Tracey Woodruff, Ph.D., MPH is Professor in the Department of Obstetrics, Gynecology, and Reproductive Sciences and Philip R Lee Institute for Health Policy Studies at UCSF and the Director of the Program on Reproductive Health and the Environment. She has done extensive research and policy development on environmental health issues, with a particular emphasis on early‐life development. Her research includes evaluating prenatal exposures to environmental chemicals and related adverse pregnancy outcomes, and characterizing developmental risks. She has authored numerous scientific publications and book chapters, and has been quoted widely in the press, including USAToday, the San Francisco Chronicle, and WebMD. She was previously at the US EPA, where she was a senior scientist and policy advisor in the Office of Policy, and author of numerous government documents. She is an Associate Editor of Environmental Health Perspectives. She was appointed by the governor of California in 2012 to the Science Advisory Board of the Developmental and Reproductive Toxicant (DART) Identification Committee.
Diana J. Laird, PhD. is Associate Professor in the Department of Obstetrics, Gynecology, and Reproductive Sciences and Eli and Edythe Broad Center of Regeneration Medicine and Stem Cell Research at UCSF, where she runs a basic science laboratory. She is a geneticist and developmental biologist whose research focuses on the formation of the reproductive system, the earliest precursors of egg and sperm, and their interaction with the environment. In 2010 she was a recipient of the NIH New Innovator Award.
UCSF is a world‐renowned health sciences campus dedicated to advancing health worldwide. As the leading public university for NIH funding, the UCSF medical school and graduate school consistently rank among the best in the country. UCSF is also a source of innovative ideas that generate scientific and medical breakthroughs, and houses expertise in diseases of childhood and aging linked to environmental exposures: cancer, diabetes, asthma, and neurodevelopmental disorders.
The EHI leverages the existing research and research translation expertise of academic partners all across the UCSF campus including the following:
- Program on Reproductive Health and the Environment (PRHE)
- Center for Reproductive Sciences
- Department of Obstetrics, Gynecology and Reproductive Sciences
- Office of Sustainability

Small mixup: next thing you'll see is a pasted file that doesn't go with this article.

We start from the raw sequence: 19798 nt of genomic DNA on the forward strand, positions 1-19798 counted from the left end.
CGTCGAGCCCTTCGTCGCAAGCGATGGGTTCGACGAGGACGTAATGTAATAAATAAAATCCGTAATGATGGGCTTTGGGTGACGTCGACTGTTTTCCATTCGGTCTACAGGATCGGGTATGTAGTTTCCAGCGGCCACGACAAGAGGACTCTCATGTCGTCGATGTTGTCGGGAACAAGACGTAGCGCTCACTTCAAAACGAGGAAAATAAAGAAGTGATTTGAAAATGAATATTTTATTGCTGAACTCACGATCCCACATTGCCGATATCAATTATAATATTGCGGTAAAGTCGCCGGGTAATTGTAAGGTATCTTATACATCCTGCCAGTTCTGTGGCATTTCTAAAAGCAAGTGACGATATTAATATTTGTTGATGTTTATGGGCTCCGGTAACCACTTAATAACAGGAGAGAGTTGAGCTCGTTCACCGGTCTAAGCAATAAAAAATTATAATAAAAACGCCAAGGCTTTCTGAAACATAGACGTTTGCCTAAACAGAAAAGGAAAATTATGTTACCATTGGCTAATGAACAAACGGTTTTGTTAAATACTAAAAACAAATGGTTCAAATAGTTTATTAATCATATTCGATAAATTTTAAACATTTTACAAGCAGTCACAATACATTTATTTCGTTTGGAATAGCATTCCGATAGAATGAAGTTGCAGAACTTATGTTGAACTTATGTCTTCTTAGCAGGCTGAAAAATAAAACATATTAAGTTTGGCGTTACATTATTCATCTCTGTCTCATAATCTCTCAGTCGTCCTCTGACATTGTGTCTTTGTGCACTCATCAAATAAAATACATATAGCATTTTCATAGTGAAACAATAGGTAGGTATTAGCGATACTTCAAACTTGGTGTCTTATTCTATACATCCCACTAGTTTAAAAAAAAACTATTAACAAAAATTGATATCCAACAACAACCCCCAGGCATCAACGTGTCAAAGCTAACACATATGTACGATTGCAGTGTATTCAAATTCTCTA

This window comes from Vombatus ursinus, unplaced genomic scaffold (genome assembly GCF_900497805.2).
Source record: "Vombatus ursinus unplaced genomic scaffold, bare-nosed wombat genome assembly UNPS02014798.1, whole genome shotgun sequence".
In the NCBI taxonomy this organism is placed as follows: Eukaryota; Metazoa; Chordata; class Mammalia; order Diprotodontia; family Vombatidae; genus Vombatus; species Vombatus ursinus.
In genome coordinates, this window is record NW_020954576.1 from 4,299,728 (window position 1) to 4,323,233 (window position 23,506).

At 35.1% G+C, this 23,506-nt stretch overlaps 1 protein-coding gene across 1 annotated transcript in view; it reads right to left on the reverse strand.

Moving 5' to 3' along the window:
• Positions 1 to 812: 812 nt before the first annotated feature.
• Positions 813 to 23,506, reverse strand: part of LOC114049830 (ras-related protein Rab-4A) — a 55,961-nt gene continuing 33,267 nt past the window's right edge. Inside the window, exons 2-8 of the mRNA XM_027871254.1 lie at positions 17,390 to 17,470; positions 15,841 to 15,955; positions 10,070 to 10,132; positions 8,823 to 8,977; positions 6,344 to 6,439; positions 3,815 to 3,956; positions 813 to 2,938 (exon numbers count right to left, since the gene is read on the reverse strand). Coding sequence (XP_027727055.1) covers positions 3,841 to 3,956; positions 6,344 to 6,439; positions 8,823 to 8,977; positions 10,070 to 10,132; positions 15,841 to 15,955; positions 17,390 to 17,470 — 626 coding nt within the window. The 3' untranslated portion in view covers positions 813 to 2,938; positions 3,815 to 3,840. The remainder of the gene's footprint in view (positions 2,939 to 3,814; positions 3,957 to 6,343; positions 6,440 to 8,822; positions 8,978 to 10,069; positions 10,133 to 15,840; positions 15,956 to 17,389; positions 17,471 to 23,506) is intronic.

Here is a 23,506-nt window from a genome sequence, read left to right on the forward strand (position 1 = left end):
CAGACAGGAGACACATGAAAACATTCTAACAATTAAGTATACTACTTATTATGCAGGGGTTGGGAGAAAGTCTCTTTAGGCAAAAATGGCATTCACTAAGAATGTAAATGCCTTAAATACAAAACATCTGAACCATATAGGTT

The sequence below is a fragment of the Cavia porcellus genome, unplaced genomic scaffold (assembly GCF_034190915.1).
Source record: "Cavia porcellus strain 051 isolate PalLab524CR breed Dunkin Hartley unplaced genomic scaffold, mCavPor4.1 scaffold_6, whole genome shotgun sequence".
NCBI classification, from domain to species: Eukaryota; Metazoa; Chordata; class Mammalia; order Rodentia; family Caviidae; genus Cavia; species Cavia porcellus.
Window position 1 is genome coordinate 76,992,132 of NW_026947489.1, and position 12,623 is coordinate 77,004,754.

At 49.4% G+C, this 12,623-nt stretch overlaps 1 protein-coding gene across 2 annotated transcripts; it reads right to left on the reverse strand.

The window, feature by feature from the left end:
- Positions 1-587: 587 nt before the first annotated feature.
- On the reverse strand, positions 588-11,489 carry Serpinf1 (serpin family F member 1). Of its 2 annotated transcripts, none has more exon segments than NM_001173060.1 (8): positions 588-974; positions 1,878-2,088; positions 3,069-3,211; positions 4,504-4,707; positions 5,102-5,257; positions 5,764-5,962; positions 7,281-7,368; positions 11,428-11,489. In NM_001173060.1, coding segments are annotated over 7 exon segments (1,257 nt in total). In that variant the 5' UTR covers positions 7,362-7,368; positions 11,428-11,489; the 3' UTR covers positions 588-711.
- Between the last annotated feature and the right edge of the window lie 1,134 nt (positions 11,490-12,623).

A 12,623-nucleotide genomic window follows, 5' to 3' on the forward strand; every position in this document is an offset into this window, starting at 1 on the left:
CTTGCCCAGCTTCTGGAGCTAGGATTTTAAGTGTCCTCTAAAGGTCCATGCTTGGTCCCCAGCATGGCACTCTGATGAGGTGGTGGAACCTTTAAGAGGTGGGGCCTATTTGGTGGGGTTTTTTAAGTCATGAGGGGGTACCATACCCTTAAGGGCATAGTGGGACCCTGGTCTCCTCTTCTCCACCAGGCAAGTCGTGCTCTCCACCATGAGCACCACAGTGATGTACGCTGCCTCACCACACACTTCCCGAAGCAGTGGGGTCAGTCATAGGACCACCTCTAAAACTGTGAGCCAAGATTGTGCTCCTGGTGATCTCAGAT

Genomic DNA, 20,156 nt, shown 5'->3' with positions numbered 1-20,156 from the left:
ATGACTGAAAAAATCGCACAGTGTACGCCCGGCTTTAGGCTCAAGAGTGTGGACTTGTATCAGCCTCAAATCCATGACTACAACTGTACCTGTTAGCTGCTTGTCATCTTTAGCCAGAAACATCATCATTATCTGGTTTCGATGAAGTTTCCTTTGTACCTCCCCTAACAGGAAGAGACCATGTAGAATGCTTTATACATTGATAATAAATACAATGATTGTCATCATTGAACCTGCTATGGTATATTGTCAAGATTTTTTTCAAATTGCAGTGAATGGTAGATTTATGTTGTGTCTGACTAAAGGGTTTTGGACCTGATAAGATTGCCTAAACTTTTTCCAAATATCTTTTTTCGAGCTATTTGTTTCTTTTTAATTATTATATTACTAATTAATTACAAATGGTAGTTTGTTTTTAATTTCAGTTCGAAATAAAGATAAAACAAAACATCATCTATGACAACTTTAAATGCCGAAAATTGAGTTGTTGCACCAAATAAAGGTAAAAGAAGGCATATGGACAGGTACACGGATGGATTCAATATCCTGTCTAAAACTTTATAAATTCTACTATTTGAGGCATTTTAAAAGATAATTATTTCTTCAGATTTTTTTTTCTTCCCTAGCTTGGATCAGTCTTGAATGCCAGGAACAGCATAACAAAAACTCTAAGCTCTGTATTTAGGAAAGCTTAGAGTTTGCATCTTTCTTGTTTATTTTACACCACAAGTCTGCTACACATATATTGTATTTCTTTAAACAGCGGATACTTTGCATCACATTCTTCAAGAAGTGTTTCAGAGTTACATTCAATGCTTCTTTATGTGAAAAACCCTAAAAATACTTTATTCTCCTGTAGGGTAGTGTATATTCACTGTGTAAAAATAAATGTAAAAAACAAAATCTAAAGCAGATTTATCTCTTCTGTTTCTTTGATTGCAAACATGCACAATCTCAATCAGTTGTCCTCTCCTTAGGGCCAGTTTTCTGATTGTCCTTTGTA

- Research Department Office
- Office of the Executive Vice Chancellor & Provost
- Center for Tobacco Control Research and Education
- Philip R. Lee Institute for Health Policy Studies
- Sugar Stress Environment and Weight Initiative
- Department of Pediatrics
- Department of Neurology
- Department of Medicine
- Global Health Sciences
- Sabre‐Sandler Asthma Basic Research Center
- UCSF Diabetes Center
By embedding environmental health within the fabric of UCSF, we will harness the power of the health sciences to tackle a growing problem of our time. Ultimately, the integration of environment with health care is essential to the UCSF vision of holistic treatment. The integration of environment with public health prevention is essential to build lasting changes that address the impacts of harmful chemical exposures on health at a global level.
EHI builds from robust and existing partnerships that developed through the Program on Reproductive Health and the Center for Reproductive Sciences. This includes a network of academics, federal and state partners (USEPA, NIH, CDC/NCEH, CalEPA, California Department of Public Health, IARC); Health Professional Societies (the American College of Obstetricians and Gynecologists, American Society for Reproductive Medicine, and the International Federation of Gynecology and Obstetrics among others); and nongovernmental organizations both across the U.S. and in Europe. Our partnerships facilitate connections between the groups to strengthen a multi‐disciplinary research strategy, a shared understanding of the science, and enhanced ability to communicate the science effectively and efficiently.